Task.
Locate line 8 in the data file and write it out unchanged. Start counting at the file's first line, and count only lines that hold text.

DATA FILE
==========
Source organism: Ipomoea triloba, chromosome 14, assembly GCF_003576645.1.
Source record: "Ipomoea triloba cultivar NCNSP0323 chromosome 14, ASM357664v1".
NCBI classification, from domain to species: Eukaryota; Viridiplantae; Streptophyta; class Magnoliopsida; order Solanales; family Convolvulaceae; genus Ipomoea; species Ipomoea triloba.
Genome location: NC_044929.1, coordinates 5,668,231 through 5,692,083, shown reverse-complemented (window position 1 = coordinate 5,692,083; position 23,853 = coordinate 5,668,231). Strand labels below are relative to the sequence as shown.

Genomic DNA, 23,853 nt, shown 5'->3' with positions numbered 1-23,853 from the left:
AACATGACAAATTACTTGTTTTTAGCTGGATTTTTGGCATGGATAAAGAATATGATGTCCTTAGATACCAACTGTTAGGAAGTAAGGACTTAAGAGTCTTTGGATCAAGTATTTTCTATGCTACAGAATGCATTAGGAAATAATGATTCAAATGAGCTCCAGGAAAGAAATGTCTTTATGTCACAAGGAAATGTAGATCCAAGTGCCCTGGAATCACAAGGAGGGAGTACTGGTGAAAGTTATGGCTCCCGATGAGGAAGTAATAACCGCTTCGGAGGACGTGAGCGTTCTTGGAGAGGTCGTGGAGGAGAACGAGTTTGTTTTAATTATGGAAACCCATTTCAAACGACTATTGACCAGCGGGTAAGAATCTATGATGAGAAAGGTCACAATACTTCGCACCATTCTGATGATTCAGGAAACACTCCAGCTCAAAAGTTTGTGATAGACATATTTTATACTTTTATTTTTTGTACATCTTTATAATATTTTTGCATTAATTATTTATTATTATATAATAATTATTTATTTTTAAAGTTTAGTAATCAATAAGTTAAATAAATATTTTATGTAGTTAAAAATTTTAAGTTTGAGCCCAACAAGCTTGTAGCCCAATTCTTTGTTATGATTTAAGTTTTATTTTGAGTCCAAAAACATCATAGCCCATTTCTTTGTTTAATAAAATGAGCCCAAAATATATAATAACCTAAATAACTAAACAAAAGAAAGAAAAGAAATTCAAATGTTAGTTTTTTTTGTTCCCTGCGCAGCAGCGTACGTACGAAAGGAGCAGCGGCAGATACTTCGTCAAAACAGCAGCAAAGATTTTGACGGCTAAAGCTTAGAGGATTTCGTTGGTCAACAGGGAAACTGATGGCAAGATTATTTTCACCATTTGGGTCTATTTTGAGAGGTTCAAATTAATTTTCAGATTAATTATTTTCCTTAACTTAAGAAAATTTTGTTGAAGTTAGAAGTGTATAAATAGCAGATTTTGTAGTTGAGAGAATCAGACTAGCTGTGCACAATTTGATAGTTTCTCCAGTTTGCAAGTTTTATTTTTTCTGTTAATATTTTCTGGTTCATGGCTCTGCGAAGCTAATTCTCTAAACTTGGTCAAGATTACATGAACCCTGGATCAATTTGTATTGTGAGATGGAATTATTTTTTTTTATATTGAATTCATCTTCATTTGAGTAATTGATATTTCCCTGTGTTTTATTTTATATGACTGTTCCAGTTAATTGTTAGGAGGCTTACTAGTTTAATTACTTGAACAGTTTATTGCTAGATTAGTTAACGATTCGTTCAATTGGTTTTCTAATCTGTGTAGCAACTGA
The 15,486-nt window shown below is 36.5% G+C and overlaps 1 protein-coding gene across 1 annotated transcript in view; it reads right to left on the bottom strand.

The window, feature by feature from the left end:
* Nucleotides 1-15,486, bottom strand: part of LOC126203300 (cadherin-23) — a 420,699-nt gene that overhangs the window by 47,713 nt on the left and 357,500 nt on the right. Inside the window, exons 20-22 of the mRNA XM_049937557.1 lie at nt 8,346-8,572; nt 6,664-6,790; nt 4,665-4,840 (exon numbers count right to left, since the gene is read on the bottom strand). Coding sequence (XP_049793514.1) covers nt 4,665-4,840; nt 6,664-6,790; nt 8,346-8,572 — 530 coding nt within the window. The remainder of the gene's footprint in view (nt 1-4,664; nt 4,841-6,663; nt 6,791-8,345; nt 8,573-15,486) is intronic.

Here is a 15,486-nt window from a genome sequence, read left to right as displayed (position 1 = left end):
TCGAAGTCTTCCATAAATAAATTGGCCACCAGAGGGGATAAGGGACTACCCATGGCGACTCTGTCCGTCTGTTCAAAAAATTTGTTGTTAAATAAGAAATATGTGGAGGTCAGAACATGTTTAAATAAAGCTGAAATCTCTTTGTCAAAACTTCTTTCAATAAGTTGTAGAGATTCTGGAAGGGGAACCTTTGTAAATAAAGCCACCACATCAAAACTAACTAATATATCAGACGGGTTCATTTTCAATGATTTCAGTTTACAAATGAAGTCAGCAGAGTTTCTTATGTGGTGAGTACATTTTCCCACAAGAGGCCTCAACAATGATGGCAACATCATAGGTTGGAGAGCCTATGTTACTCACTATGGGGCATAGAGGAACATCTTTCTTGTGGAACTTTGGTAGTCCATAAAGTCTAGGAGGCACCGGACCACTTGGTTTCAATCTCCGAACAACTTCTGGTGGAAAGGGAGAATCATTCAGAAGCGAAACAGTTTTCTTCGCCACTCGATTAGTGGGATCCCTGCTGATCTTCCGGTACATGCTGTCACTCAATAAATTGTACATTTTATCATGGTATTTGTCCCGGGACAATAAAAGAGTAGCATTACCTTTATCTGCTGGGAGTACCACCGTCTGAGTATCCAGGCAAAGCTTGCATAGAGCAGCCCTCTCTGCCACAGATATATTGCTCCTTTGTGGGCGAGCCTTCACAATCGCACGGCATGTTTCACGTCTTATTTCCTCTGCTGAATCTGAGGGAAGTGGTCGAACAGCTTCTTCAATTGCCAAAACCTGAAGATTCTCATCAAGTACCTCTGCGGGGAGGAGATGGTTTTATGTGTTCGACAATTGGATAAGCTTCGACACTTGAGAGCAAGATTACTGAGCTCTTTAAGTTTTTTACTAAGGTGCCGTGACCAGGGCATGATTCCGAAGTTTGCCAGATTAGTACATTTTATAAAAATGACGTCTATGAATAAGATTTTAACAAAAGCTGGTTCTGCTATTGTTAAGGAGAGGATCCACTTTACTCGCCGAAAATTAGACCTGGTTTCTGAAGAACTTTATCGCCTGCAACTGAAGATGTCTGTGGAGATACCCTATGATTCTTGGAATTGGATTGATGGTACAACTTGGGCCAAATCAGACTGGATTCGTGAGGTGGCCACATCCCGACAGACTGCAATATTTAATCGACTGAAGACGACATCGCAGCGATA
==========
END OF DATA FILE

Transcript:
The window, feature by feature from the left end: